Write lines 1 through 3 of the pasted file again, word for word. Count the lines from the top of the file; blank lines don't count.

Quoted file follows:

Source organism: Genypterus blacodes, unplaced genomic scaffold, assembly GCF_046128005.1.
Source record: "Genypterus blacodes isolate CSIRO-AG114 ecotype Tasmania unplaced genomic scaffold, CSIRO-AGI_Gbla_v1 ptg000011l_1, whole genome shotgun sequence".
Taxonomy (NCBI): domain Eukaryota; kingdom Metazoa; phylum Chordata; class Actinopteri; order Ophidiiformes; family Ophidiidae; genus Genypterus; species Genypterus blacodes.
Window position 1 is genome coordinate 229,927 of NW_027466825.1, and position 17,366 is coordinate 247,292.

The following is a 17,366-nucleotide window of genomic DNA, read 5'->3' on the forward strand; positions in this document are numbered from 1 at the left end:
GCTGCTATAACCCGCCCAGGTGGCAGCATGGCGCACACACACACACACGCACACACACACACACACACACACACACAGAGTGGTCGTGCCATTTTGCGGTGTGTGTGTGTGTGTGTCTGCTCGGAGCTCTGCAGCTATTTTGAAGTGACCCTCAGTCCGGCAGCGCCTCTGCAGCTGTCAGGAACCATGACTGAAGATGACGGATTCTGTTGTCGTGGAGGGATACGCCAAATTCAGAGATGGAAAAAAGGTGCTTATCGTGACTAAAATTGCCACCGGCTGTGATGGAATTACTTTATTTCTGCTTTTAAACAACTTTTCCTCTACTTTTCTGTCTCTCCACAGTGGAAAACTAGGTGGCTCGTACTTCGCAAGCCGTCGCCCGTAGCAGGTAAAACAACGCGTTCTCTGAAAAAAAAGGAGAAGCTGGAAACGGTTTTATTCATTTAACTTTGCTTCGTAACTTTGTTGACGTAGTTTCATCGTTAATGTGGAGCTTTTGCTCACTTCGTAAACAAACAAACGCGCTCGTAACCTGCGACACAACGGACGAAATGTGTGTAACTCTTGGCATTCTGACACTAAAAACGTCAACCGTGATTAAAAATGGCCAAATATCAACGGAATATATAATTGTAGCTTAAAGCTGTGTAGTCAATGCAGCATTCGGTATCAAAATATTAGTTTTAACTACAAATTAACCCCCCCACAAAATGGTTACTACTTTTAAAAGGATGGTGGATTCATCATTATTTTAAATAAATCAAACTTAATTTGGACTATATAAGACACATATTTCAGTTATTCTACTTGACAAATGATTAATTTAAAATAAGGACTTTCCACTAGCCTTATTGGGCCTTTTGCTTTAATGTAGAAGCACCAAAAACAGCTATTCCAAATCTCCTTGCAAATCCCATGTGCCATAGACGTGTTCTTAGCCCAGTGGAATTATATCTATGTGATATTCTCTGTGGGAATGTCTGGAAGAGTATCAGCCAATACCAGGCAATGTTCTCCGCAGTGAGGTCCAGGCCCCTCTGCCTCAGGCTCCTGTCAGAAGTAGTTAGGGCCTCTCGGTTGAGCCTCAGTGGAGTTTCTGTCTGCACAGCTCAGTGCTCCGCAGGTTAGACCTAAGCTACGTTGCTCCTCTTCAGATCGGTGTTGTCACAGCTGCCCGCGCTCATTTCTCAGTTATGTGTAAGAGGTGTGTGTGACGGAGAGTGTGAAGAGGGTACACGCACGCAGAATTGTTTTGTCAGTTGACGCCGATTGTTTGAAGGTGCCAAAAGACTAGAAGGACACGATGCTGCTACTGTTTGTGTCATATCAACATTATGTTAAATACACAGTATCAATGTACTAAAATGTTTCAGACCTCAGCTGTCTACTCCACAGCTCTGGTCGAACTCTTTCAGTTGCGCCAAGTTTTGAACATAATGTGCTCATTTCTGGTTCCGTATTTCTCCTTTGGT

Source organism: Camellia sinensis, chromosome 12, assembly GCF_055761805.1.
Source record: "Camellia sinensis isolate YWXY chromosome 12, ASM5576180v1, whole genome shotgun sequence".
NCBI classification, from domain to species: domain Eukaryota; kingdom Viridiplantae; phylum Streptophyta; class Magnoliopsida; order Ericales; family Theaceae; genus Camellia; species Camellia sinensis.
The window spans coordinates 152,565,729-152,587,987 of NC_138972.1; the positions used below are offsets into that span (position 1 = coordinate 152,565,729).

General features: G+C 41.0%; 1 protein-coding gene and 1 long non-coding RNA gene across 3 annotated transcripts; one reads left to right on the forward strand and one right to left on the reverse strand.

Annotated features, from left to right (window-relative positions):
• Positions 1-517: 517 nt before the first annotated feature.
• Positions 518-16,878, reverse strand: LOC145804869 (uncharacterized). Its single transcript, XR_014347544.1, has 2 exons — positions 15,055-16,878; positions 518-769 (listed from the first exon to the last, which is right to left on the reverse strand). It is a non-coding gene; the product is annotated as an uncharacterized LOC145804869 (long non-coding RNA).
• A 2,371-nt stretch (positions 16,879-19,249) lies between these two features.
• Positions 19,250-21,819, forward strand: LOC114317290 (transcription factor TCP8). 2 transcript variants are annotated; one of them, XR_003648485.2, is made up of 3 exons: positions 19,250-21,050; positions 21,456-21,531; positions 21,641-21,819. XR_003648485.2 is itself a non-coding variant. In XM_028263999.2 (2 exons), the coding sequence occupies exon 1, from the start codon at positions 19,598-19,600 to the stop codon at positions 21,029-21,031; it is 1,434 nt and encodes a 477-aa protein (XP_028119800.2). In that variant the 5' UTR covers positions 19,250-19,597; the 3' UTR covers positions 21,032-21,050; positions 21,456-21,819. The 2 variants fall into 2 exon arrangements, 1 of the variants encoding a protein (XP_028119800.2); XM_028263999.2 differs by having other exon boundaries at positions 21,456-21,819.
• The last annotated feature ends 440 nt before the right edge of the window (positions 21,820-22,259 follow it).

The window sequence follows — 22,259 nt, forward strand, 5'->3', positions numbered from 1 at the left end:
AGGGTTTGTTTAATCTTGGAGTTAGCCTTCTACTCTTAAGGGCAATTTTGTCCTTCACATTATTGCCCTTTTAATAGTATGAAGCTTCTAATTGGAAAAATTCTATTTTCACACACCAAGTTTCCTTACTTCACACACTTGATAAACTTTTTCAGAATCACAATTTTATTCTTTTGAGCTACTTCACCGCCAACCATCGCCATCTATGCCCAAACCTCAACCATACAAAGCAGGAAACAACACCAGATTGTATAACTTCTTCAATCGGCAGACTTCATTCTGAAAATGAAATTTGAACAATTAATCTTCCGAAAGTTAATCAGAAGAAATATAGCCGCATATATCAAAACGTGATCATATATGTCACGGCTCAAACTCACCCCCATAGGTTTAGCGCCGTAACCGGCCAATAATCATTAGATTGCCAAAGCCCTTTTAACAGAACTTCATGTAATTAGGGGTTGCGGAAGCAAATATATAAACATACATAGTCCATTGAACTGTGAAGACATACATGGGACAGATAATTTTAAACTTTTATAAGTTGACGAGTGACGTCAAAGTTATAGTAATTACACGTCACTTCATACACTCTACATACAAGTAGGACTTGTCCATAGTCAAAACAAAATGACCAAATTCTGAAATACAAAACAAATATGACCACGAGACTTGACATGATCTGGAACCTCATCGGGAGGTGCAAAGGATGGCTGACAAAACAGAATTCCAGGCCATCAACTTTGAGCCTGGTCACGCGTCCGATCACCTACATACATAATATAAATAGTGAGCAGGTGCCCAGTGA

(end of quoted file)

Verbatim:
Source organism: Genypterus blacodes, unplaced genomic scaffold, assembly GCF_046128005.1.
Source record: "Genypterus blacodes isolate CSIRO-AG114 ecotype Tasmania unplaced genomic scaffold, CSIRO-AGI_Gbla_v1 ptg000011l_1, whole genome shotgun sequence".
Taxonomy (NCBI): domain Eukaryota; kingdom Metazoa; phylum Chordata; class Actinopteri; order Ophidiiformes; family Ophidiidae; genus Genypterus; species Genypterus blacodes.